Basic Snow Skiing Moves

Basic Snow Skiing Moves
Years ago when you enrolled for a week of ski-school lessons you had a long road ahead of you. After a day of clomping around on skis that towered over your head in boots that offered slightly more support than a pair of tennis shoes, you were lucky if you could complete a successful turn at the end of the week. Modern ski equipment has changed all that.

Today, new skiers learn how to ski using exactly the same moves professional races use. The only difference is their application. Skiing has evolved from a multi-tiered approach, uses a series of basic skills that evolve into the next. Skills that can be applied to almost any run, any terrain and type of snow or steepness in pitch.

Proper Balance is Everything

The most important element in learning how to ski is maintaining the proper stance. Stand directly over your feet with your weight equally distributed from heel to toe. There should be a small amount of forward pressure so that you are resting comfortably on the balls of your feet and your shins are pressing lightly against the tongues of your boots.

There should be a slight amount of flex in your ankles, knees and hips. Your back should be slightly rounded, and you should hold your hands in front of you like you're riding a bicycle with your elbows at your side.

The most important part of the stance is to look forward and not down at your skis. Looking up serves a number of functions. First, you'll need to be able to see other skiers ahead of you. Second, looking up will help you to stand tall and keep you from sitting on the backs of your skis. And finally, it will help you enjoy the scenery.


Directly to Parallel

In the early days of skiing, your instructor would take you through a series of turns. First the snowplow, then the stem christie and, some years later, the parallel turn. Today, most students are taught to turn with their skis parallel on their first day of ski school.

To make effective parallel turns, stand directly on top of your skis with your weight pressed against the boot tongues. Imagine that your legs are the axles on a car. As you initiate a turn, both legs, or axles, turn together at the same rate. The tighter you wish to turn, the more you'll turn your legs.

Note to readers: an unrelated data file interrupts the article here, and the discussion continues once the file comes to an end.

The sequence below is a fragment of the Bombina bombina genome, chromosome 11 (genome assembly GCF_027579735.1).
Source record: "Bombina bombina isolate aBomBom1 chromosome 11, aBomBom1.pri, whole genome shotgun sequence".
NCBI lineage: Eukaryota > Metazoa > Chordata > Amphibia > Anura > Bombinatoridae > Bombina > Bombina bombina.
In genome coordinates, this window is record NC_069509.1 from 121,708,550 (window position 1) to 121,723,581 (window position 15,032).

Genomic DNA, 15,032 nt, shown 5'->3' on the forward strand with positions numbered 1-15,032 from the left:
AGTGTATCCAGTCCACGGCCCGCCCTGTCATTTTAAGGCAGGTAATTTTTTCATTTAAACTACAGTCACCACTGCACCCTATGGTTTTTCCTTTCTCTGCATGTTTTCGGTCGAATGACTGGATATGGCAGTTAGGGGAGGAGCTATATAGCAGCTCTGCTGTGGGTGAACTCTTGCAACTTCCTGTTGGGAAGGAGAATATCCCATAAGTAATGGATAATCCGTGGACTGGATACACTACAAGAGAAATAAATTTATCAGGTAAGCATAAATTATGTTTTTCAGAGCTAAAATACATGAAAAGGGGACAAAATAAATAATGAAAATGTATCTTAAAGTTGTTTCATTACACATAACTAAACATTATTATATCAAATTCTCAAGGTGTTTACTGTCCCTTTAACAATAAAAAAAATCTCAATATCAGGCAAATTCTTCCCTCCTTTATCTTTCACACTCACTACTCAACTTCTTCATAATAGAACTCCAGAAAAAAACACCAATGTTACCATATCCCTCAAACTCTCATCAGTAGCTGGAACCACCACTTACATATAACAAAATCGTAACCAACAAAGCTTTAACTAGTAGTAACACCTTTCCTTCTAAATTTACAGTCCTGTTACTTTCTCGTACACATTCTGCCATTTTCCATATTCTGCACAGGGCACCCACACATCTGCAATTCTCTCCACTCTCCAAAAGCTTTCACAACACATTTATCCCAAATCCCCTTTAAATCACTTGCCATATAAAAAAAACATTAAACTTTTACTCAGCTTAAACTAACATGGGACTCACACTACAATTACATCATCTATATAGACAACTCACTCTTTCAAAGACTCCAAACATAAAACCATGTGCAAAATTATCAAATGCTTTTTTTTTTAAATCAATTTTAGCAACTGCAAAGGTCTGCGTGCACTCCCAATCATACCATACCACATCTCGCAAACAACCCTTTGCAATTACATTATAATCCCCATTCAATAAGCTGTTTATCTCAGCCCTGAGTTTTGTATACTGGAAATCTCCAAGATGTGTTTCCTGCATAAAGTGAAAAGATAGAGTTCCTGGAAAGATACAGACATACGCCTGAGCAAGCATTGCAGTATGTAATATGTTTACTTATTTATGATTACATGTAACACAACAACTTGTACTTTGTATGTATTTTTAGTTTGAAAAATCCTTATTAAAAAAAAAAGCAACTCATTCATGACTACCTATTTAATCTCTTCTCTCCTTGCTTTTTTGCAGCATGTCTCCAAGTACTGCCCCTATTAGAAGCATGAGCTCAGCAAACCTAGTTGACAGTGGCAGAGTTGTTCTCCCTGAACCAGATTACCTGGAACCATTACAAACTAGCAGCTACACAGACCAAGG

The Anatomy of a Turn

In order to turn and stop, it's important to understand what makes up a good turn. Turns are divided into three parts: the beginning, middle and end. The beginning portion of the turn is where you begin turning in the new direction. Your entire body should be leaning downhill in the direction of the new turn. The middle of the turn is the shaping part of the turn. It's here where you determine whether you're going to be making a lazy, wide turn or a tight radius turn. The ending portion of the turn is where you control your speed, finish the turn and get ready for the next turn. All three parts are as important as the other.

Controlling Your Speed

Speed on skis is controlled during the final part of the turn. If you feel like you're picking up too much speed, turn the skis uphill slightly until you feel yourself slow down. Take care not to slow down so much that you lose all of the momentum you'll need to initiate the new turn in the other direction.

Get Profession Instruction

The moves described above come from the basic teaching curriculum of the Professional Ski Instructors of America. The next time you head up to the mountains for a day in the snow, stop by the ski school and hire a professional ski instructor to help you properly learn the sport of skiing. They'll keep you safe and in control so that you can enjoy your day on the slopes.


Article Written By Allen Smith

Allen Smith is an award-winning freelance writer living in Vail, Colo. He writes about health, fitness and outdoor sports. Smith has a master's degree in exercise physiology and an exercise specialist certification with the American College of Sports Medicine at San Diego State University.

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